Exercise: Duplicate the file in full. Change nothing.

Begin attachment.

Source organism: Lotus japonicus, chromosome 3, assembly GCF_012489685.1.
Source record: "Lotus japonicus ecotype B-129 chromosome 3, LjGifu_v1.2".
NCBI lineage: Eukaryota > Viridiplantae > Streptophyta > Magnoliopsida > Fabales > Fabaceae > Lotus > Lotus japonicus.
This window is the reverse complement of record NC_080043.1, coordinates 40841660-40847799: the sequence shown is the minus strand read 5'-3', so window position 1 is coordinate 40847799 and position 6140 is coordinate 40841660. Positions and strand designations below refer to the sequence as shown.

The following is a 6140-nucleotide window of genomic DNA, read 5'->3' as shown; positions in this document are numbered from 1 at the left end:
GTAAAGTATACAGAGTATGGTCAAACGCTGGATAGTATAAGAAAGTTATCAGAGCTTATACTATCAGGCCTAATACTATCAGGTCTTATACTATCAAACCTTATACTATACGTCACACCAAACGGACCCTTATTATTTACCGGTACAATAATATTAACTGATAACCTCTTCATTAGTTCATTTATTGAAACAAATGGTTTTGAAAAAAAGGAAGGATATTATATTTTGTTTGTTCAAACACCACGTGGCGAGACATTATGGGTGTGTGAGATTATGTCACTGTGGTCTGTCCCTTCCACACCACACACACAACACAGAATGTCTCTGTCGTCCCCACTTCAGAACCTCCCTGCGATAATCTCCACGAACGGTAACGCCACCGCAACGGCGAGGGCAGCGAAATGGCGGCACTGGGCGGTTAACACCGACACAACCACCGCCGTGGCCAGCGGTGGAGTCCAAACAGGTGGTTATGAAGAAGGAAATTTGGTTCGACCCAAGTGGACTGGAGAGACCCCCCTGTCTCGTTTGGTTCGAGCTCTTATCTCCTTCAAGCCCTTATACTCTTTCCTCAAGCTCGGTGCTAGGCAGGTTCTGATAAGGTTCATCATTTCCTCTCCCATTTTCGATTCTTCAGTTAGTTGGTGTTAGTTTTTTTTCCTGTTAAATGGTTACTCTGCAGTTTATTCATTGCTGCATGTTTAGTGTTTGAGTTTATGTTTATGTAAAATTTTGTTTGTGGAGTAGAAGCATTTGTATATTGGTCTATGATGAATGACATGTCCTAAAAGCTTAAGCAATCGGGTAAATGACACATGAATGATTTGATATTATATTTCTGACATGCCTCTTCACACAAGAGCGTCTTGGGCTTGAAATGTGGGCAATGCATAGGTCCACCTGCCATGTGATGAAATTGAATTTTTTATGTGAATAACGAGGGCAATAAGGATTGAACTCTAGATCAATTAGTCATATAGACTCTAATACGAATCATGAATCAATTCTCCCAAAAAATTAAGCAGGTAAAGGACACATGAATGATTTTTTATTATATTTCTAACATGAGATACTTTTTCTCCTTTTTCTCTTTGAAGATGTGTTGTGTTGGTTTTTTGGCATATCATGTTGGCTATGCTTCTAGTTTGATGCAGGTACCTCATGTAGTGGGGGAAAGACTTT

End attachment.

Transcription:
Source organism: Lotus japonicus, chromosome 3, assembly GCF_012489685.1.
Source record: "Lotus japonicus ecotype B-129 chromosome 3, LjGifu_v1.2".
NCBI lineage: Eukaryota > Viridiplantae > Streptophyta > Magnoliopsida > Fabales > Fabaceae > Lotus > Lotus japonicus.
This window is the reverse complement of record NC_080043.1, coordinates 40841660-40847799: the sequence shown is the minus strand read 5'-3', so window position 1 is coordinate 40847799 and position 6140 is coordinate 40841660. Positions and strand designations below refer to the sequence as shown.

The following is a 6140-nucleotide window of genomic DNA, read 5'->3' as shown; positions in this document are numbered from 1 at the left end:
GTAAAGTATACAGAGTATGGTCAAACGCTGGATAGTATAAGAAAGTTATCAGAGCTTATACTATCAGGCCTAATACTATCAGGTCTTATACTATCAAACCTTATACTATACGTCACACCAAACGGACCCTTATTATTTACCGGTACAATAATATTAACTGATAACCTCTTCATTAGTTCATTTATTGAAACAAATGGTTTTGAAAAAAAGGAAGGATATTATATTTTGTTTGTTCAAACACCACGTGGCGAGACATTATGGGTGTGTGAGATTATGTCACTGTGGTCTGTCCCTTCCACACCACACACACAACACAGAATGTCTCTGTCGTCCCCACTTCAGAACCTCCCTGCGATAATCTCCACGAACGGTAACGCCACCGCAACGGCGAGGGCAGCGAAATGGCGGCACTGGGCGGTTAACACCGACACAACCACCGCCGTGGCCAGCGGTGGAGTCCAAACAGGTGGTTATGAAGAAGGAAATTTGGTTCGACCCAAGTGGACTGGAGAGACCCCCCTGTCTCGTTTGGTTCGAGCTCTTATCTCCTTCAAGCCCTTATACTCTTTCCTCAAGCTCGGTGCTAGGCAGGTTCTGATAAGGTTCATCATTTCCTCTCCCATTTTCGATTCTTCAGTTAGTTGGTGTTAGTTTTTTTTCCTGTTAAATGGTTACTCTGCAGTTTATTCATTGCTGCATGTTTAGTGTTTGAGTTTATGTTTATGTAAAATTTTGTTTGTGGAGTAGAAGCATTTGTATATTGGTCTATGATGAATGACATGTCCTAAAAGCTTAAGCAATCGGGTAAATGACACATGAATGATTTGATATTATATTTCTGACATGCCTCTTCACACAAGAGCGTCTTGGGCTTGAAATGTGGGCAATGCATAGGTCCACCTGCCATGTGATGAAATTGAATTTTTTATGTGAATAACGAGGGCAATAAGGATTGAACTCTAGATCAATTAGTCATATAGACTCTAATACGAATCATGAATCAATTCTCCCAAAAAATTAAGCAGGTAAAGGACACATGAATGATTTTTTATTATATTTCTAACATGAGATACTTTTTCTCCTTTTTCTCTTTGAAGATGTGTTGTGTTGGTTTTTTGGCATATCATGTTGGCTATGCTTCTAGTTTGATGCAGGTACCTCATGTAGTGGGGGAAAGACTTT